Understand that smashing a large packet of chips, or family pizza is not the answer. What has caused you pain has not been resolved. You’ve only masked your discomfort with food. After indulging, people feel bloated, regret, and WORSE than when they ate.

We tend to lean towards comfort foods such as lasagna, pasta, pizza, or curries. They are warming, creamy, and oh so COMFORTING.

Its perfectly fine to choose these foods, just know you can make them at home with a healthy twist!

Swap lasagne sheets with eggplant slices

Swap pasta with pulse pasta

Swap regular rice with cauliflower rice

This way you satisfy your tastebuds whilst enjoy a healthy version.

If in a low mood: Ask yourself what your health priorities are and whether the next decision is based on emotion. Become aware and note what possible triggers make you feel this way. You can either choose to eat said food item, OR find an alternative that alleviates stress / emotional pain. This is where Mindful Eating can be extremely helpful in breaking bad food relationships.

I hope you’ve gained insight and helpful strategies to prevent Winter weight gain this year.

If you do, don’t beat yourself up. Its natural, and apart of our mammal survival mechanism that keep us warm and alive during Winter. As long as we don’t gain too much too quickly 🙂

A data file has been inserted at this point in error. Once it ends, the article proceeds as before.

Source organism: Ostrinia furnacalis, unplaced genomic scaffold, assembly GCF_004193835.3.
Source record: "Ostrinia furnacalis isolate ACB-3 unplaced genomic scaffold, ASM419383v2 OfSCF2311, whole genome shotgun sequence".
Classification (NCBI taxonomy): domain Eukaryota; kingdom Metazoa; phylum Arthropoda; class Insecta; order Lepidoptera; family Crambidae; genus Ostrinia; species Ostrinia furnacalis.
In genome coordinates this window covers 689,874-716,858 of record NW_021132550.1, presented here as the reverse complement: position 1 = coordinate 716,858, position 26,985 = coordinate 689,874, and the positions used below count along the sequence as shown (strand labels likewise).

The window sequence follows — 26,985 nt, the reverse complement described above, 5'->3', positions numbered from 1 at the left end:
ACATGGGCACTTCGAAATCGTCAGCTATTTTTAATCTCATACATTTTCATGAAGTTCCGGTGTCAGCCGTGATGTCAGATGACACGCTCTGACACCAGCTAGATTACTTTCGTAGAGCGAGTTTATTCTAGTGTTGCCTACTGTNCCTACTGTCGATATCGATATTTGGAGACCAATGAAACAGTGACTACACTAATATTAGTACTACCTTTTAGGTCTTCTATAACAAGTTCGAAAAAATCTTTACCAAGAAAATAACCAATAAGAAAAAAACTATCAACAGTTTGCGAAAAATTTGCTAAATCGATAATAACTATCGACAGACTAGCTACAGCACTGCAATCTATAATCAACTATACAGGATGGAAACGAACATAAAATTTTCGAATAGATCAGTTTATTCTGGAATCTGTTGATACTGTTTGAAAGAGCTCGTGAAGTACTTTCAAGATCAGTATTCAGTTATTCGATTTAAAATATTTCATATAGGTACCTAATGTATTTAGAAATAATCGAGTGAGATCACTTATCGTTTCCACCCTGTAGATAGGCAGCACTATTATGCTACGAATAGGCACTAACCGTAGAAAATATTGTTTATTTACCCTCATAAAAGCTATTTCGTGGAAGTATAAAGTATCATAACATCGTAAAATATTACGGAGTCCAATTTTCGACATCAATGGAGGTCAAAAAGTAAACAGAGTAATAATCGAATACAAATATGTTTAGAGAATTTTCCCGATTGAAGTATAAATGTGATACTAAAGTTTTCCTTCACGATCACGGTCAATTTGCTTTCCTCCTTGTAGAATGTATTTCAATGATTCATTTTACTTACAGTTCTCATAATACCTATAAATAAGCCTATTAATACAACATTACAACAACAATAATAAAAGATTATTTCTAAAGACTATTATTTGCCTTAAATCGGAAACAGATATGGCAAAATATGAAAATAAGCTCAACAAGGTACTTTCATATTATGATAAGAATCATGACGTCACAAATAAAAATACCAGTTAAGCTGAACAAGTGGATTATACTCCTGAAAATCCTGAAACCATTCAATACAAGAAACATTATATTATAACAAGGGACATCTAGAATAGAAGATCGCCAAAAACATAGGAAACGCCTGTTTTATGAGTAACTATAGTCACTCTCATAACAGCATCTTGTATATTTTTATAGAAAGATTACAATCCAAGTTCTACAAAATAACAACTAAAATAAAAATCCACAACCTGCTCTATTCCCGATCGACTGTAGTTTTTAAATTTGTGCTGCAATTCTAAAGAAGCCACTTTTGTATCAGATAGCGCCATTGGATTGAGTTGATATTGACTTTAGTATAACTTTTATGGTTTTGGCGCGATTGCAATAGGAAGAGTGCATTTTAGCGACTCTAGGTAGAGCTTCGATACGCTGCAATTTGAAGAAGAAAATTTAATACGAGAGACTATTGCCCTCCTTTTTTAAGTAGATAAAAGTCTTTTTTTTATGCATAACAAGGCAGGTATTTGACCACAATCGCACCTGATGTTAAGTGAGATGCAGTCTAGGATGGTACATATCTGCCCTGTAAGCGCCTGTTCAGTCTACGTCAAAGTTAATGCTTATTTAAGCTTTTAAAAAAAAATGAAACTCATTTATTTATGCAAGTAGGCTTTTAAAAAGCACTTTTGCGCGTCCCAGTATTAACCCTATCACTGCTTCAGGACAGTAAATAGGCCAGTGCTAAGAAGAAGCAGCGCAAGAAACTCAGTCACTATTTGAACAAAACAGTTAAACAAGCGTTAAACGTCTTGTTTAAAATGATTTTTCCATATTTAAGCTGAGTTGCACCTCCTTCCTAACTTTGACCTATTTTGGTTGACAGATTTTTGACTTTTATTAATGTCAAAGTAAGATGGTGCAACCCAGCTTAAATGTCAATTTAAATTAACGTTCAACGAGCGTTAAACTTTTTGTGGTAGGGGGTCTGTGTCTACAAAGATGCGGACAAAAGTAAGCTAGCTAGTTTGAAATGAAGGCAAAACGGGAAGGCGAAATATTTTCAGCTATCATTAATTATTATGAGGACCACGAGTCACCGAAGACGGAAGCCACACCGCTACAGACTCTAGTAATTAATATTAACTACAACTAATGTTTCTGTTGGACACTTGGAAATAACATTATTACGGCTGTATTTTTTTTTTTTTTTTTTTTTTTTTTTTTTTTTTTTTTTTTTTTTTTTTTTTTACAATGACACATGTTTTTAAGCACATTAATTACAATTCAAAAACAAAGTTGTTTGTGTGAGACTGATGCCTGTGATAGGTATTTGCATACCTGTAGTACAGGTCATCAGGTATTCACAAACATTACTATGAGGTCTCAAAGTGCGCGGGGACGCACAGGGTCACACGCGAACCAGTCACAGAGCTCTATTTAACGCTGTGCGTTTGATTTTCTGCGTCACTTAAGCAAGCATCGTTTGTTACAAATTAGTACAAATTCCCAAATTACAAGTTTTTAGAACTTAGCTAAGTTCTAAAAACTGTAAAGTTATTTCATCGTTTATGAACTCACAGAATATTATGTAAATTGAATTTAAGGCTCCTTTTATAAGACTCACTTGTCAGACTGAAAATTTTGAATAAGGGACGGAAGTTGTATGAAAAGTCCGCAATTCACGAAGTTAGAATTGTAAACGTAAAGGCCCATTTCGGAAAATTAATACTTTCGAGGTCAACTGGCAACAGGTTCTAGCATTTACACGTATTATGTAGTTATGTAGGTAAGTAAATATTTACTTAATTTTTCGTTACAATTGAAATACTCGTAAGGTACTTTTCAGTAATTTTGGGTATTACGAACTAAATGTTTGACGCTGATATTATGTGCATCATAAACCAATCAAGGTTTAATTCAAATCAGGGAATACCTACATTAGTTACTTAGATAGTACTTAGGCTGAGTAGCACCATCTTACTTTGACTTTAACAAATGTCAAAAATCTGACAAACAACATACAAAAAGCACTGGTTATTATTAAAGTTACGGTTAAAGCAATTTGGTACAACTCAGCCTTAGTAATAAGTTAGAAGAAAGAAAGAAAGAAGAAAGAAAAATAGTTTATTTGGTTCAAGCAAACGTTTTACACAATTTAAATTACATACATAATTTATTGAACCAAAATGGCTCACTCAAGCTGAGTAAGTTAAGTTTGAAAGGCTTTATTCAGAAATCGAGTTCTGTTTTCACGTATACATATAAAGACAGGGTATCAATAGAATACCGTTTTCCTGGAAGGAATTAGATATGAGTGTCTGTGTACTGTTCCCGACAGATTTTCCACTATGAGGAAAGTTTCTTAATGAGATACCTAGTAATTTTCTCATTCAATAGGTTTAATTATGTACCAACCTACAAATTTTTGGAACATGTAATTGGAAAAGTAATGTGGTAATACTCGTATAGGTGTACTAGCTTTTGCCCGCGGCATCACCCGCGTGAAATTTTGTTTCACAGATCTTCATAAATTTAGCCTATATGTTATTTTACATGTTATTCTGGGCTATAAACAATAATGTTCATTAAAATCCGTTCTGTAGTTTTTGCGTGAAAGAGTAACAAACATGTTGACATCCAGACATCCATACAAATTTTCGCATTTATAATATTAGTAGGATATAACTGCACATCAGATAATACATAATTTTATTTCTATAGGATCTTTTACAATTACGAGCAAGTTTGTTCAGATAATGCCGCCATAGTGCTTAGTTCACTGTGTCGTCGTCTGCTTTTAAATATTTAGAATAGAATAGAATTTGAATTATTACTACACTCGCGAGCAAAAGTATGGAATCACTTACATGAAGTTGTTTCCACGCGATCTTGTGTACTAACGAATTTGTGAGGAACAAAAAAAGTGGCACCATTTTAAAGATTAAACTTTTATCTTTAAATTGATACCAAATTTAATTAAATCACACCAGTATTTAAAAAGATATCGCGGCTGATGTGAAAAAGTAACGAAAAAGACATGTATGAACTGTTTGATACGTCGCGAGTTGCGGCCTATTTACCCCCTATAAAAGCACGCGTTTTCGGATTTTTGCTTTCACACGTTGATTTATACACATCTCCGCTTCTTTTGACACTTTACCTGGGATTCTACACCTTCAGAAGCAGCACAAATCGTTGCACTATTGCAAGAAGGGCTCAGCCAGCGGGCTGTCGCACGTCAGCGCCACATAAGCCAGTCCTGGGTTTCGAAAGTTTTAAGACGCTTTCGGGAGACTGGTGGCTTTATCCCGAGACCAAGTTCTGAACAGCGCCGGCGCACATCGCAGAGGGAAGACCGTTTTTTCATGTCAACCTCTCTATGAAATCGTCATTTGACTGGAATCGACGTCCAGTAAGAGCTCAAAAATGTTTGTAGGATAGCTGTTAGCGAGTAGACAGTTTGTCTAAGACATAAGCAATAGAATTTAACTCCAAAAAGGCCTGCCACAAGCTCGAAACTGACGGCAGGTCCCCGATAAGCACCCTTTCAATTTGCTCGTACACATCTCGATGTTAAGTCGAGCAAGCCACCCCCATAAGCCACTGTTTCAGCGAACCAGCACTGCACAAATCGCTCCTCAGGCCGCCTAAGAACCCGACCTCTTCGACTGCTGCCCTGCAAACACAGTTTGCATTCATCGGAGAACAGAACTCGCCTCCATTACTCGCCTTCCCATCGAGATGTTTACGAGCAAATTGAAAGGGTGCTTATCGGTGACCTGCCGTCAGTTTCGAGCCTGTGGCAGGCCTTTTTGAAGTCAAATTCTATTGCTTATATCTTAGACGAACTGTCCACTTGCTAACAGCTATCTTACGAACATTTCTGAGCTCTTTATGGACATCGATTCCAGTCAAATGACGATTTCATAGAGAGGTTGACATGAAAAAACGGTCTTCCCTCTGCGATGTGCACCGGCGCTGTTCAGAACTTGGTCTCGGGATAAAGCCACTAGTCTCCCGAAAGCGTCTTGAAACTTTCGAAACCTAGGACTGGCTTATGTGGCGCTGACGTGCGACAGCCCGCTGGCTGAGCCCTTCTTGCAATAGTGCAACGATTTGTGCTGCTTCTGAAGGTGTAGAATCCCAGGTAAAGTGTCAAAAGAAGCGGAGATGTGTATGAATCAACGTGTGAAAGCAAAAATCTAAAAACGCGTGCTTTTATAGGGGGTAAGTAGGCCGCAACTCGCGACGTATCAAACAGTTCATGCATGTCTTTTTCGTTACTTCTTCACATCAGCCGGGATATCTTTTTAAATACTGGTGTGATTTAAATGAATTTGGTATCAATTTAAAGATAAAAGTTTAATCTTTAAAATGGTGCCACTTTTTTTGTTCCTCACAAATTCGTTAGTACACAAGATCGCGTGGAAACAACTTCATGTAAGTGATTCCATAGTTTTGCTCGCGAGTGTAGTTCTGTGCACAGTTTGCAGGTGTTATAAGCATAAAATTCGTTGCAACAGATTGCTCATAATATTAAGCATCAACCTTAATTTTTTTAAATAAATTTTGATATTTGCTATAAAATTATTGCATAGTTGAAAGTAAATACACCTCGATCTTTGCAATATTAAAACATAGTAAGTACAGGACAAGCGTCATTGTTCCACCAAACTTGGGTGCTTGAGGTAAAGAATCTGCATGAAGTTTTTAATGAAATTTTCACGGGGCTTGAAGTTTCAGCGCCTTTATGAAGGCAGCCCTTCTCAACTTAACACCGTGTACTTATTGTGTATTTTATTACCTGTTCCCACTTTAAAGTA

Do you tend to gain weight during Winter?

What are your go to strategies in preventing excess weight gain?

CLICK HERE if you have any questions or need to get in touch 🙂

Until next time,

~ Bonny. C



1. Mavrogianni, A., Johnson, F., Ucci, M., Marmot, A., Wardle, J., Oreszczyn, T., & Summerfield, A. (2013). Historic variations in winter indoor domestic temperatures and potential implications for body weight gain. Indoor and built environment, 22(2), 360-375.

2. Chung, N., Park, M. Y., Kim, J., Park, H. Y., Hwang, H., Lee, C. H., … & Lim, K. (2018). Non-exercise activity thermogenesis (NEAT): a component of total daily energy expenditure. Journal of exercise nutrition & biochemistry, 22(2), 23.

Image A. retrieved 5th Aug 2019 from https://www.researchgate.net/figure/Components-of-total-daily-energy-expenditure-TDEEBMRbasal-metabolic-rate_fig1_260397860